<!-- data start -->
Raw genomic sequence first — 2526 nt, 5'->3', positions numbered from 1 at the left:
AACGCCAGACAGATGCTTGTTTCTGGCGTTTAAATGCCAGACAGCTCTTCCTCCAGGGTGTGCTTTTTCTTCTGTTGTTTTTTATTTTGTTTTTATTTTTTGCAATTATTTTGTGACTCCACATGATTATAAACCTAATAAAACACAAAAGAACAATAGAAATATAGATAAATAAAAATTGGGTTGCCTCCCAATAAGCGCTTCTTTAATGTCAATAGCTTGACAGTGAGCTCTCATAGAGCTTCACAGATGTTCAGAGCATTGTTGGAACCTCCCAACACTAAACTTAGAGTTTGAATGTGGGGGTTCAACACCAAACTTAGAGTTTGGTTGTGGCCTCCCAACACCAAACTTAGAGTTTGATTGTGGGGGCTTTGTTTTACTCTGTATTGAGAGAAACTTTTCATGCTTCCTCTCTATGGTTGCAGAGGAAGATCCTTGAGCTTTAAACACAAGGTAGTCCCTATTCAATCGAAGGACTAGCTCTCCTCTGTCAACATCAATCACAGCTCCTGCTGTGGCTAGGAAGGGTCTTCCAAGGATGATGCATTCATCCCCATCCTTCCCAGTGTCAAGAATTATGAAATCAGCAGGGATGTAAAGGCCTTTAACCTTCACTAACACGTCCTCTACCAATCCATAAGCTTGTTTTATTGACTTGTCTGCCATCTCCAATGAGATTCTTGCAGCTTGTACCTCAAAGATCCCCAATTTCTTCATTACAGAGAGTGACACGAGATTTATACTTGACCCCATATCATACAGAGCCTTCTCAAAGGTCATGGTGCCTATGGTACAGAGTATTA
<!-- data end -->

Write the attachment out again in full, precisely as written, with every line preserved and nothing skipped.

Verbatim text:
Raw genomic sequence first — 2526 nt, 5'->3', positions numbered from 1 at the left:
AACGCCAGACAGATGCTTGTTTCTGGCGTTTAAATGCCAGACAGCTCTTCCTCCAGGGTGTGCTTTTTCTTCTGTTGTTTTTTATTTTGTTTTTATTTTTTGCAATTATTTTGTGACTCCACATGATTATAAACCTAATAAAACACAAAAGAACAATAGAAATATAGATAAATAAAAATTGGGTTGCCTCCCAATAAGCGCTTCTTTAATGTCAATAGCTTGACAGTGAGCTCTCATAGAGCTTCACAGATGTTCAGAGCATTGTTGGAACCTCCCAACACTAAACTTAGAGTTTGAATGTGGGGGTTCAACACCAAACTTAGAGTTTGGTTGTGGCCTCCCAACACCAAACTTAGAGTTTGATTGTGGGGGCTTTGTTTTACTCTGTATTGAGAGAAACTTTTCATGCTTCCTCTCTATGGTTGCAGAGGAAGATCCTTGAGCTTTAAACACAAGGTAGTCCCTATTCAATCGAAGGACTAGCTCTCCTCTGTCAACATCAATCACAGCTCCTGCTGTGGCTAGGAAGGGTCTTCCAAGGATGATGCATTCATCCCCATCCTTCCCAGTGTCAAGAATTATGAAATCAGCAGGGATGTAAAGGCCTTTAACCTTCACTAACACGTCCTCTACCAATCCATAAGCTTGTTTTATTGACTTGTCTGCCATCTCCAATGAGATTCTTGCAGCTTGTACCTCAAAGATCCCCAATTTCTTCATTACAGAGAGTGACACGAGATTTATACTTGACCCCATATCATACAGAGCCTTCTCAAAGGTCATGGTGCCTATGGTACAGAGTATTA